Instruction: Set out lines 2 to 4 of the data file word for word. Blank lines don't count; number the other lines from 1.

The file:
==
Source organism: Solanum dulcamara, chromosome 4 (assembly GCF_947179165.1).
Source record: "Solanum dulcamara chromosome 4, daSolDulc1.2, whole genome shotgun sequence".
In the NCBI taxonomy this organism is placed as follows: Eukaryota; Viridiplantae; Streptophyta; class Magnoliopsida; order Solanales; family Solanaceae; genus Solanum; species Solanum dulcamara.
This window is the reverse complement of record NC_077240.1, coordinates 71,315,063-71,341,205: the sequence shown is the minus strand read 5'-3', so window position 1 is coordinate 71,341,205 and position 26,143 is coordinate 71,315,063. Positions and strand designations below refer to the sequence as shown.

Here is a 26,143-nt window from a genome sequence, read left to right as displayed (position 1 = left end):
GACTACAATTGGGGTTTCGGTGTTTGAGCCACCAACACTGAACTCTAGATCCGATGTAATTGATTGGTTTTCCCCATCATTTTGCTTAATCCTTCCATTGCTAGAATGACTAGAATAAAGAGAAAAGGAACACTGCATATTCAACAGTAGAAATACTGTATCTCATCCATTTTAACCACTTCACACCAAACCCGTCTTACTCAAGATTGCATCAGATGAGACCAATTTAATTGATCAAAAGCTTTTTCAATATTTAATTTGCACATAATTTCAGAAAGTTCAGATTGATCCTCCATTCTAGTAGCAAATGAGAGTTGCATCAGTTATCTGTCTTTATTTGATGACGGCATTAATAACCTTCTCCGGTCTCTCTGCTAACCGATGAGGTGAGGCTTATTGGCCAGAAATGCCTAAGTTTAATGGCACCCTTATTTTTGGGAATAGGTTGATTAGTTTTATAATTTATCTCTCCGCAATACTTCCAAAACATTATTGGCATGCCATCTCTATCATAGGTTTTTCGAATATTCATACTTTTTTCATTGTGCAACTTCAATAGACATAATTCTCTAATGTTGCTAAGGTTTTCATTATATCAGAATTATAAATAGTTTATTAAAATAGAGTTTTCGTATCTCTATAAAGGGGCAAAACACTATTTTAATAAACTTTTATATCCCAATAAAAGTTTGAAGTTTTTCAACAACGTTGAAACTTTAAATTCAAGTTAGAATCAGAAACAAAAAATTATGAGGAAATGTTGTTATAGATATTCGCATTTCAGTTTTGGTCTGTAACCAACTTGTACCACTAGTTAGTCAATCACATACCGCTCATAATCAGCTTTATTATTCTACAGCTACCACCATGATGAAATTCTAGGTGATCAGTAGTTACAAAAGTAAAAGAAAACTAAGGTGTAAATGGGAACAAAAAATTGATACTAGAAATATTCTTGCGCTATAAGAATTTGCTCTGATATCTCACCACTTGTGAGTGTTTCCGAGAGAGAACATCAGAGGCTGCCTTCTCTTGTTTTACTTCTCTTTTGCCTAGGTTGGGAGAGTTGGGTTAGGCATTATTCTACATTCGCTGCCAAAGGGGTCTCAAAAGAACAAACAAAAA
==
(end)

Source record: "Solanum dulcamara chromosome 4, daSolDulc1.2, whole genome shotgun sequence".
In the NCBI taxonomy this organism is placed as follows: Eukaryota; Viridiplantae; Streptophyta; class Magnoliopsida; order Solanales; family Solanaceae; genus Solanum; species Solanum dulcamara.
This window is the reverse complement of record NC_077240.1, coordinates 71,315,063-71,341,205: the sequence shown is the minus strand read 5'-3', so window position 1 is coordinate 71,341,205 and position 26,143 is coordinate 71,315,063. Positions and strand designations below refer to the sequence as shown.